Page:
Established 1958 ~ Hardball Business Litigation & Complex Negotiations


On March 27, 2020, The Coronavirus Aid, Relief, and Economic Security Act (CARES Act), one of the largest financial assistance programs was enacted into law. There are billions of dollars allocated under the Coronavirus Aid, Relief, and Economic Security Act for Small Businesses (“CARES Act”) earmarked expressly for your company, partnership, LLC or sole proprietorship.

Among the various financial aid programs, the most generous is the Paycheck Protection Act that allows your business to obtain a forgivable loan to cover expenses such as your rent and payroll expenses through June 2020. These forgivable loans do not require the owner of the business to sign personally, to put up collateral or to pay monthly interest.

The best part is that all, or a substantial of the money the business received from the forgivable loan will be converted automatically into a free grant from the government that would wipe away any obligation to pay back the portion of the loan. According to the government’s rules issued on April 3, 2020, the full principal amount of the loans may qualify for loan forgiveness if the borrower maintains or rehires staff and maintains compensation levels. However, not more than 25% of the loan forgiveness amount may be attributable to nonpayroll costs.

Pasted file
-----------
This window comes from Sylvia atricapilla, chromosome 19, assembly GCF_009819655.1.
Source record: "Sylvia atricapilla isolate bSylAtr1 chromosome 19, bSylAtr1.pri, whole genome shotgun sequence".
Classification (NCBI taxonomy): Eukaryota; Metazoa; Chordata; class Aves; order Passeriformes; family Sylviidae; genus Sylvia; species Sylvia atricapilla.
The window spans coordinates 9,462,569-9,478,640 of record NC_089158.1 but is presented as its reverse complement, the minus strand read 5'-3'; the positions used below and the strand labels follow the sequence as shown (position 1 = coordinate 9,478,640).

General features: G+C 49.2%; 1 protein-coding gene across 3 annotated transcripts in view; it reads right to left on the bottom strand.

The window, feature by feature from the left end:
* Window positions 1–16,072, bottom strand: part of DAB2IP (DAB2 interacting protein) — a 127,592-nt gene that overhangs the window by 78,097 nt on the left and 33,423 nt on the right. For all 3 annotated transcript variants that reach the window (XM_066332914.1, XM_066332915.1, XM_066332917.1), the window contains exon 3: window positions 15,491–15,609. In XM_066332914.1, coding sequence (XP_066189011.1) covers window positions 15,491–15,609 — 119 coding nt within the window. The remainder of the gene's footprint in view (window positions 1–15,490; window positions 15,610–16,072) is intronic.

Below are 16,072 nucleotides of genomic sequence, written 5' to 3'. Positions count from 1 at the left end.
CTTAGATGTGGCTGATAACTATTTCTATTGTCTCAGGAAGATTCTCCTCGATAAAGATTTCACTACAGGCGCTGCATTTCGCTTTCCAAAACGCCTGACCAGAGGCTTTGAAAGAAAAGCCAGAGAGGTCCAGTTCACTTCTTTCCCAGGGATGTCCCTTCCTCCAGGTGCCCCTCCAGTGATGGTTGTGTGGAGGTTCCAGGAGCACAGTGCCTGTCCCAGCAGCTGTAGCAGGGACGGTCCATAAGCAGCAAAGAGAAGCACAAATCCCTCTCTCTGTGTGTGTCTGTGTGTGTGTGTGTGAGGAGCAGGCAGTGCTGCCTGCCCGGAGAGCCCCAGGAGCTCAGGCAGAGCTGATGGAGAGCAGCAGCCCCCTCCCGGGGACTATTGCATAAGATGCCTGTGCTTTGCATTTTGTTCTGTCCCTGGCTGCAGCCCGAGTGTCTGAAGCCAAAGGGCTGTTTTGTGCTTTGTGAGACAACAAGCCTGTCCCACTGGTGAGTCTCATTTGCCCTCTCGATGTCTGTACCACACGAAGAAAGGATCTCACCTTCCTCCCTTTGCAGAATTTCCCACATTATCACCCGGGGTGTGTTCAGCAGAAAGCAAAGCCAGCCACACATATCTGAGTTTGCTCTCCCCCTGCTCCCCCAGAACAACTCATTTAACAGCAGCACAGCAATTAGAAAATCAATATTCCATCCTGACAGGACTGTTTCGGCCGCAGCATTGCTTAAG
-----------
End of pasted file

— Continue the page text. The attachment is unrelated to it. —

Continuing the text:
Qualified Expenses Used To Establish The Amount Of The Forgivable Loan:

Examples of the “qualified expenses” that may be included to establish the maximum amount of the loan include employee salaries and other payroll costs; employee health insurance payments; state and local payroll taxes; and workers’ compensation premiums.

Qualified Expenses That Will Be Forgiven:

The amount of the loan that will be forgiven is not limited to just the payroll expenses that were used as a benchmark in establishing the size of the loan. Rather, when it comes to what you can spend the loan on and have those expenditures converted into a free grant is broader. The category of expenses that the business may use the loan proceeds to pay for and that qualifies for forgiveness includes not just payroll-related expenses, but in addition, money spent by the business on mortgage interest payments, rent and utility payments. Regardless of the amount of your forgivable loan, you would get to keep for free all of the money from the loan you spent on payroll and 25% of what you spent on the other qualified expenses.

Additional Aspects Of The Forgivable Loans: